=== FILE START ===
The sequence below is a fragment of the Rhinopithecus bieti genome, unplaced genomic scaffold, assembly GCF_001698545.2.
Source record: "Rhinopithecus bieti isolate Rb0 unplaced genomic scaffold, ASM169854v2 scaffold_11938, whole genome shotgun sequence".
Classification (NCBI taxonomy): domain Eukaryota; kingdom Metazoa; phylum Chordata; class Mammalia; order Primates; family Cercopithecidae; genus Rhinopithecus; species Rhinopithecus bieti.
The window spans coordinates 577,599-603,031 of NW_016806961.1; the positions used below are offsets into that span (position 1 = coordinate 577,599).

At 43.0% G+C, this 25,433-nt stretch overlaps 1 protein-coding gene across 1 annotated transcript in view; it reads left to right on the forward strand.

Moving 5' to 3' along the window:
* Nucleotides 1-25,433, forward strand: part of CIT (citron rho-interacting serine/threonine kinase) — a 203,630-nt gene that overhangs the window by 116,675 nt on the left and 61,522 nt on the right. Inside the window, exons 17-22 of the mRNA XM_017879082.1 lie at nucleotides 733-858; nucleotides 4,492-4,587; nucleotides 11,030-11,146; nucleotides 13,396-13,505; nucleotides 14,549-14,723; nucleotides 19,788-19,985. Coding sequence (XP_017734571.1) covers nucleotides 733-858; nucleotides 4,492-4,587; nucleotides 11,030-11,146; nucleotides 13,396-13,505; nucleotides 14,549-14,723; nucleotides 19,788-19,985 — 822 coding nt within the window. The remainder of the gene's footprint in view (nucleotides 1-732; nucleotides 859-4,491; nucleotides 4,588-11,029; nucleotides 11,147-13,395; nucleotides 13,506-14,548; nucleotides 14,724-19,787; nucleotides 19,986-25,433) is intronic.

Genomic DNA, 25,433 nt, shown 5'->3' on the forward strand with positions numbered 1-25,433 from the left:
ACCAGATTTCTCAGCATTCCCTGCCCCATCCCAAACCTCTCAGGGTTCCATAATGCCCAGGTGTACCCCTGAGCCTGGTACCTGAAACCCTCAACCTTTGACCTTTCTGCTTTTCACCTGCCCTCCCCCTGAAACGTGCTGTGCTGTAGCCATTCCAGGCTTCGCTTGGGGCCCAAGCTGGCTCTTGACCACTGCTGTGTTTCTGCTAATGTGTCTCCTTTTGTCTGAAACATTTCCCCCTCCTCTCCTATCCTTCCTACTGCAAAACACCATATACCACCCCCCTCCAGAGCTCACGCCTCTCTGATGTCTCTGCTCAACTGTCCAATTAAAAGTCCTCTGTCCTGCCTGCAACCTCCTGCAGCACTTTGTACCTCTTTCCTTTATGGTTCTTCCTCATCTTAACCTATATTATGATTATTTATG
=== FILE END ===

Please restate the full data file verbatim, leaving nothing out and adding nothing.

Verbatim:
The sequence below is a fragment of the Rhinopithecus bieti genome, unplaced genomic scaffold, assembly GCF_001698545.2.
Source record: "Rhinopithecus bieti isolate Rb0 unplaced genomic scaffold, ASM169854v2 scaffold_11938, whole genome shotgun sequence".
Classification (NCBI taxonomy): domain Eukaryota; kingdom Metazoa; phylum Chordata; class Mammalia; order Primates; family Cercopithecidae; genus Rhinopithecus; species Rhinopithecus bieti.
The window spans coordinates 577,599-603,031 of NW_016806961.1; the positions used below are offsets into that span (position 1 = coordinate 577,599).

At 43.0% G+C, this 25,433-nt stretch overlaps 1 protein-coding gene across 1 annotated transcript in view; it reads left to right on the forward strand.

Moving 5' to 3' along the window:
* Nucleotides 1-25,433, forward strand: part of CIT (citron rho-interacting serine/threonine kinase) — a 203,630-nt gene that overhangs the window by 116,675 nt on the left and 61,522 nt on the right. Inside the window, exons 17-22 of the mRNA XM_017879082.1 lie at nucleotides 733-858; nucleotides 4,492-4,587; nucleotides 11,030-11,146; nucleotides 13,396-13,505; nucleotides 14,549-14,723; nucleotides 19,788-19,985. Coding sequence (XP_017734571.1) covers nucleotides 733-858; nucleotides 4,492-4,587; nucleotides 11,030-11,146; nucleotides 13,396-13,505; nucleotides 14,549-14,723; nucleotides 19,788-19,985 — 822 coding nt within the window. The remainder of the gene's footprint in view (nucleotides 1-732; nucleotides 859-4,491; nucleotides 4,588-11,029; nucleotides 11,147-13,395; nucleotides 13,506-14,548; nucleotides 14,724-19,787; nucleotides 19,986-25,433) is intronic.

Genomic DNA, 25,433 nt, shown 5'->3' on the forward strand with positions numbered 1-25,433 from the left:
ACCAGATTTCTCAGCATTCCCTGCCCCATCCCAAACCTCTCAGGGTTCCATAATGCCCAGGTGTACCCCTGAGCCTGGTACCTGAAACCCTCAACCTTTGACCTTTCTGCTTTTCACCTGCCCTCCCCCTGAAACGTGCTGTGCTGTAGCCATTCCAGGCTTCGCTTGGGGCCCAAGCTGGCTCTTGACCACTGCTGTGTTTCTGCTAATGTGTCTCCTTTTGTCTGAAACATTTCCCCCTCCTCTCCTATCCTTCCTACTGCAAAACACCATATACCACCCCCCTCCAGAGCTCACGCCTCTCTGATGTCTCTGCTCAACTGTCCAATTAAAAGTCCTCTGTCCTGCCTGCAACCTCCTGCAGCACTTTGTACCTCTTTCCTTTATGGTTCTTCCTCATCTTAACCTATATTATGATTATTTATG